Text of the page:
December 22, 2005
Looks like the New York transit strike is over after three days. That's good news for subway riders but bad news for the union, which appears to have shat mightily in its hat this time.
Roger Toussaint, the combative president of Transport Workers Union Local 100, had recommended that his union's executive board accept the deal.
``We thank our riders for their patience and forbearance,'' he said.
Patience and forebearance? I didn't see a lot of that in public reaction to the strike. I saw a lot of bitterness and anger. After all, the people being
fucked inconvenienced by the strike were the same people who pay TWU salaries. I don't know about New York City taxpayers, but I wouldn't keep feeding a dog that ate well and then turned around and bit me.
The union leadership didn't mind biting the hand that feeds THEM, but they didn't display much zeal when their own asses were on the line.
The breakthrough was announced just minutes before Toussaint and two of his top deputies were due in a Brooklyn courtroom to answer a criminal contempt charge for continuing the strike. On Wednesday, the judge warned that he might throw them in jail.
Earlier this week, the judge, State Justice Theodore Jones, fined the union $1 million a day during the strike. And under the state no-strike law, the rank-and-file members were automatically docked two days' pay for each day they stayed off the job.
Can you say "cave in?" Good. I knew you could.
I still think the union got off too easy. I believe that every one of the bastards who went out on strike should be fired. Ronald Reagan did it with air traffic controllers and planes didn't stop flying. New York should do the same thing here.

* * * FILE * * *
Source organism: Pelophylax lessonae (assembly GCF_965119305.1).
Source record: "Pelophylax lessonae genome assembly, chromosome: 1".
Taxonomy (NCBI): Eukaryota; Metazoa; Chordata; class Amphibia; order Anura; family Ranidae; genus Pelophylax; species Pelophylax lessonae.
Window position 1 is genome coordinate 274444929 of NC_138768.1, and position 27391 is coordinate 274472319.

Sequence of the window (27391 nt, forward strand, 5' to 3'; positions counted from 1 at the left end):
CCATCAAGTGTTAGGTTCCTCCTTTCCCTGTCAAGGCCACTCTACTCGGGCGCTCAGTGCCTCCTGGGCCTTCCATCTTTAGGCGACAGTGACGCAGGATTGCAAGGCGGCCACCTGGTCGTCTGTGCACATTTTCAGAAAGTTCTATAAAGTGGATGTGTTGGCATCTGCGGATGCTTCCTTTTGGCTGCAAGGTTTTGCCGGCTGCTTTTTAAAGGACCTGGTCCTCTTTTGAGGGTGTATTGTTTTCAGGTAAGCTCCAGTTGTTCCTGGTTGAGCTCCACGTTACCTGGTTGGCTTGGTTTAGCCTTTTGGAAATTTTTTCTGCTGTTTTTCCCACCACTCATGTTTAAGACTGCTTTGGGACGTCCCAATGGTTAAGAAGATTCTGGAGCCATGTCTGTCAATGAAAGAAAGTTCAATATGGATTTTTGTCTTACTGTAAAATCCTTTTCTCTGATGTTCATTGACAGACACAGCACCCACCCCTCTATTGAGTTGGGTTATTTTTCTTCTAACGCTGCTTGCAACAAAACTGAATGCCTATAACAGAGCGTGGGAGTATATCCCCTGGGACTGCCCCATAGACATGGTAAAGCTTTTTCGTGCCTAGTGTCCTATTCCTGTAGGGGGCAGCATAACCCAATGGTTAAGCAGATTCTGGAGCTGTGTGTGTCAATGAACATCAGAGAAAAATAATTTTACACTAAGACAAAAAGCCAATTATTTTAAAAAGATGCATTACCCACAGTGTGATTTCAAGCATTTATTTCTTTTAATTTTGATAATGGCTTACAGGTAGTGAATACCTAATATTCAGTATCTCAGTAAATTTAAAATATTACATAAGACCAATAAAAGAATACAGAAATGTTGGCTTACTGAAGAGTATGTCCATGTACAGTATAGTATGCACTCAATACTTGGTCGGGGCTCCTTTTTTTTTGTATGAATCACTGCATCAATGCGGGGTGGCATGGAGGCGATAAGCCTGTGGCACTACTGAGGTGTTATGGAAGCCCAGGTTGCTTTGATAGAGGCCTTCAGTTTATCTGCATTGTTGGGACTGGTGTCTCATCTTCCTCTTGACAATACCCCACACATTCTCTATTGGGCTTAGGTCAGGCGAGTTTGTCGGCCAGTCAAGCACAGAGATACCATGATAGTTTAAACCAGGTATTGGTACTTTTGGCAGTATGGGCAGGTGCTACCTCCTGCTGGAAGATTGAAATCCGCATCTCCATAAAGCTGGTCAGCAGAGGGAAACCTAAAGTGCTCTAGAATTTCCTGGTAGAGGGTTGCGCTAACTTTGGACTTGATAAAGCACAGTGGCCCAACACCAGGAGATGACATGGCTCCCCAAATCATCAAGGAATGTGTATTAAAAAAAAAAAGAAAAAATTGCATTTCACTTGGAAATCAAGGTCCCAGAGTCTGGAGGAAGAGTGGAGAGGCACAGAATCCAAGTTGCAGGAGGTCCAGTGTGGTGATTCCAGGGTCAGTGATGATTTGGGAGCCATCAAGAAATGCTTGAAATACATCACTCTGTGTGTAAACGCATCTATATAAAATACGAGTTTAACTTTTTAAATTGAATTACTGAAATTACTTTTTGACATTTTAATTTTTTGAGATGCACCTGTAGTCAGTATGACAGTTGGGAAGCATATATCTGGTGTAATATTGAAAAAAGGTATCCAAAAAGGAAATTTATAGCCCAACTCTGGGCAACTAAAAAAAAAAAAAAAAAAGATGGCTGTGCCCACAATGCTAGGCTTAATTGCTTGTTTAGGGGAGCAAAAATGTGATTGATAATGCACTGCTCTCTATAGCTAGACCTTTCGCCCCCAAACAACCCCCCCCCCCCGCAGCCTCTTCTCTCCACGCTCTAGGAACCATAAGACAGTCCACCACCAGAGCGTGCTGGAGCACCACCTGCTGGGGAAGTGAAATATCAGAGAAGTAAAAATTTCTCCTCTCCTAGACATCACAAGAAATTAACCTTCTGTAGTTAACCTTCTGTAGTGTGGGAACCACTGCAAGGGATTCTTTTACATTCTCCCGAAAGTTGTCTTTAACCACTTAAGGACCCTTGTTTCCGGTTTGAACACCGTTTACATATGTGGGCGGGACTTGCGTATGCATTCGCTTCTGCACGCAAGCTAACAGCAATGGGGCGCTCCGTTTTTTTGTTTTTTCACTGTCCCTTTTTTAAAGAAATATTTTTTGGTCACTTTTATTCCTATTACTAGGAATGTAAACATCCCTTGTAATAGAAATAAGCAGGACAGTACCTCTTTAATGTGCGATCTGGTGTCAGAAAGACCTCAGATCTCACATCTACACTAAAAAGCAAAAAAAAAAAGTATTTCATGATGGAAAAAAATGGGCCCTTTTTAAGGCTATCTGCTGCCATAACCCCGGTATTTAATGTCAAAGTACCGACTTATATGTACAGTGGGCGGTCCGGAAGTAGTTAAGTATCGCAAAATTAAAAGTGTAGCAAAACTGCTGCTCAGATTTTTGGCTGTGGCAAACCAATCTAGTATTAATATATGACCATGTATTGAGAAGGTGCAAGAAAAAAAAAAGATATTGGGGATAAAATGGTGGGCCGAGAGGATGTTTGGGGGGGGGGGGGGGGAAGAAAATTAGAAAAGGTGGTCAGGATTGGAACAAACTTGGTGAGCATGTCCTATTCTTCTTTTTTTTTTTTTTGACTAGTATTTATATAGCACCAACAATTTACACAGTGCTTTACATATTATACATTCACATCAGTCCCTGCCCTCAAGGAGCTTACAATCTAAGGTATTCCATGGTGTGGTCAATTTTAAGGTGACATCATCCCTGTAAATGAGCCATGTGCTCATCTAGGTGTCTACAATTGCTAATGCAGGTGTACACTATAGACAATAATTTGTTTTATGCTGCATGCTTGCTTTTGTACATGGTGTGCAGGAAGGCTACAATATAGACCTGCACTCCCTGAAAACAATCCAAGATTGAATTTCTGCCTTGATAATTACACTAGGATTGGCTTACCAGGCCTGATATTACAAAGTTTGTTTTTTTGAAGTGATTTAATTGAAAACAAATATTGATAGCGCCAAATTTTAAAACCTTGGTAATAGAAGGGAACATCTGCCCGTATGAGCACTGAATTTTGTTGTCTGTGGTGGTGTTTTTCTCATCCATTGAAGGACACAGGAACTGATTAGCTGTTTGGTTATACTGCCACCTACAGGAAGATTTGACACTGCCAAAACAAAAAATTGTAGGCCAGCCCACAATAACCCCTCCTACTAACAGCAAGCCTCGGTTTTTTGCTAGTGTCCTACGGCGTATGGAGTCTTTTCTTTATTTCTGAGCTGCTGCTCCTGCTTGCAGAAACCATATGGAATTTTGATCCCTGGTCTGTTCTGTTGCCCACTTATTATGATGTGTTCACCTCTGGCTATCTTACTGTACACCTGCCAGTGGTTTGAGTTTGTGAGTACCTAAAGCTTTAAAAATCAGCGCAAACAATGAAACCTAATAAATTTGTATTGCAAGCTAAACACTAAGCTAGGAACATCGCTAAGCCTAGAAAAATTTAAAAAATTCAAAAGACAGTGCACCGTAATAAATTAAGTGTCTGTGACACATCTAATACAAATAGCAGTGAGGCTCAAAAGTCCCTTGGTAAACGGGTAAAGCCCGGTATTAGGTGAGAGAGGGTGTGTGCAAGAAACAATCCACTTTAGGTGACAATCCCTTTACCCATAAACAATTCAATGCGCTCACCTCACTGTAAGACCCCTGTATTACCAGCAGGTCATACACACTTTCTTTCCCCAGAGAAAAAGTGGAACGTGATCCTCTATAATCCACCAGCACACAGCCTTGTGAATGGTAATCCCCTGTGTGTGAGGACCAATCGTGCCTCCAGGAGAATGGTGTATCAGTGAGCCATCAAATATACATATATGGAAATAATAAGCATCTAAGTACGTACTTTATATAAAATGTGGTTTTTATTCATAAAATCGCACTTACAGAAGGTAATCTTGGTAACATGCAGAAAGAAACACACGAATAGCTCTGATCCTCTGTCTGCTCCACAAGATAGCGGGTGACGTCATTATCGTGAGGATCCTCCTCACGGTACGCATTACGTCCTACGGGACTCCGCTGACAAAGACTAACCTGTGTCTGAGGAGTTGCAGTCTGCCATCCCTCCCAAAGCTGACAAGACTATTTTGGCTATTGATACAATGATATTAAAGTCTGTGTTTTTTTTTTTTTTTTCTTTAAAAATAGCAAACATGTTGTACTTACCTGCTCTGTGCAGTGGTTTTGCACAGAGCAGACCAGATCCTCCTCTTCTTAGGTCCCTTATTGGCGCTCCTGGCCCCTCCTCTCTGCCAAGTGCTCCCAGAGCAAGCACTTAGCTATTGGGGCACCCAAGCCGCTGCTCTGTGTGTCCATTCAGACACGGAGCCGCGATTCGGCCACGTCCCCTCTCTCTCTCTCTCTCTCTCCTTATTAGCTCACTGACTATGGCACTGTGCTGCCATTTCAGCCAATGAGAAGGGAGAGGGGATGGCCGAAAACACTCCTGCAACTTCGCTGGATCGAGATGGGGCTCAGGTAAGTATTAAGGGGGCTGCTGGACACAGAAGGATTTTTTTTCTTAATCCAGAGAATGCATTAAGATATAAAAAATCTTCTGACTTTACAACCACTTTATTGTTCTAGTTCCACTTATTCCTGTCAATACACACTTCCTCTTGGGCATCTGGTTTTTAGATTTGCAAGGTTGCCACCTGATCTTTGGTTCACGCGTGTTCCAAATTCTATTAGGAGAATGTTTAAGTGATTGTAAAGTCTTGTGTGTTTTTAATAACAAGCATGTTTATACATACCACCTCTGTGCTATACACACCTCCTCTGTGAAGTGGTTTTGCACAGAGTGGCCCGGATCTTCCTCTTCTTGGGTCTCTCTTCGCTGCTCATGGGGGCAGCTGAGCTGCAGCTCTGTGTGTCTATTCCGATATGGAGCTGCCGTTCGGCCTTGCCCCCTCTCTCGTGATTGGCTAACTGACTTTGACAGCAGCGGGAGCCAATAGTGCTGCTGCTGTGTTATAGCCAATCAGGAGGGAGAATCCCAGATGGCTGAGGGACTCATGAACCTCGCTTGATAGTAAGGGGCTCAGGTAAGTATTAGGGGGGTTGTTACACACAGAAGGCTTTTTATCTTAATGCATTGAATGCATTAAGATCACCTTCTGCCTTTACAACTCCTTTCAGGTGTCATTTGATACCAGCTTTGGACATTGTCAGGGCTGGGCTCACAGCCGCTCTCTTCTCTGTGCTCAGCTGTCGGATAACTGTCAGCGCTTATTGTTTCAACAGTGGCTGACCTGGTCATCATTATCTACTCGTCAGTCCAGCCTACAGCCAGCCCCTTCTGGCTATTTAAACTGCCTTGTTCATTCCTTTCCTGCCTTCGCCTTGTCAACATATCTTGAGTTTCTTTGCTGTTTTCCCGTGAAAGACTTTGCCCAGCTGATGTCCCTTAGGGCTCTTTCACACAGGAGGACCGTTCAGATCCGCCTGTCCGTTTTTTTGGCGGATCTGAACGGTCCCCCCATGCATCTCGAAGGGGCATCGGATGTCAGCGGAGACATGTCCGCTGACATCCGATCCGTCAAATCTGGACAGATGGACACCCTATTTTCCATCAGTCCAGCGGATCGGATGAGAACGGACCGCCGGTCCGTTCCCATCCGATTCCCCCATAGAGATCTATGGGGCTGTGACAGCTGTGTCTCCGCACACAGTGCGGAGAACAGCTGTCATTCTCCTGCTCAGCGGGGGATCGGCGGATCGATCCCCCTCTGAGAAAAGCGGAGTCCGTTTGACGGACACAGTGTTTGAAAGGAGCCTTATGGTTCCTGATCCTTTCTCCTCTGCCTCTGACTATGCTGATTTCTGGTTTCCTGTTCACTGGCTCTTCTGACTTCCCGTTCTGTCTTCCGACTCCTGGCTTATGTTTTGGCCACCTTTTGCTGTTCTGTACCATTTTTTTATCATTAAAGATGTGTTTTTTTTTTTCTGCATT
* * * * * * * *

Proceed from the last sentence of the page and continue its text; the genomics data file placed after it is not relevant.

This wasn't a case of a union shutting down operations in a manufacturing plant. It was a case of a union taking an entire American city hostage. I wouldn't put up with that shit.
I don't believe in negotiating with terrorists.
From what I heard on the news...that's exactly what Bloomberg/MTA told the union.....we don't negotiate with thugs.....
They called the unions bluff and refused to sit down with them with workers out on the street.
Good old case of who's got the bigger "set".
What part of "No Strike Clause" don't you understand? Ronald Reagan and the Air Traffic Controllers, et al did untold damage to unionism. A contract, is a contract. A deal is a deal or NOTHING matters anymore. Words mean what they mean. WTF? I really don't get it anymore. Maybe I'm just getting old. What do you think?
no sympathy for these guys; I work for Dod under the new federal retirement plan (FERS)which is still way more generous and reliable than private plans and we have nothing compared to those guys: they pay none nil zilch NOthing for their health care; 1% (!!!) for their retirement fund!! and they complain they get no respect!! Try working in a 65 year old building soaked in creosote and fuel and god knows what with little to no heat and black stuff dropping on you from the vents!! Not that I'm complaining (ha); still got one heck of a pension compared to the outside world...
It's not like we have a choice to stop paying their salaries. Remember, most of us (myself included) don't own cars, and need the subways to get anywhere at all. If you're in the outer boroughs, you're more likely to have a car, but this city wasn't built for everyone to drive in. But trust me, the union has lost public opinion, and won't even get what they were trying to negotiate for. I'll just say that when my 80 year old grandfather is walking 3 miles to catch a 2 hour shuttle ride to get to work, the transit employees can't complain about a 55 year old retirement age.
Bloomberg, surprisingly, showed the barest glimpse of Giuliani in this matter.
Probably because 90% of the population was so pissed, he KNEW what would happen if he didn't.
To be honest, I don't think the union chief had a choice. The rank-and-file of the MTA are living in a dreamland where its $60,000+ average annual salary is a pittance, and a lifetime half-salary pension at 60 is a major imposition. If the union chief had said no to the strike, he would have been ousted. The rank-and-file workers cried uncle only after the full legal and monetary consequences of the strike landed on them. They thought winning a strike would be like shooting fish in a barrel. Now they know different.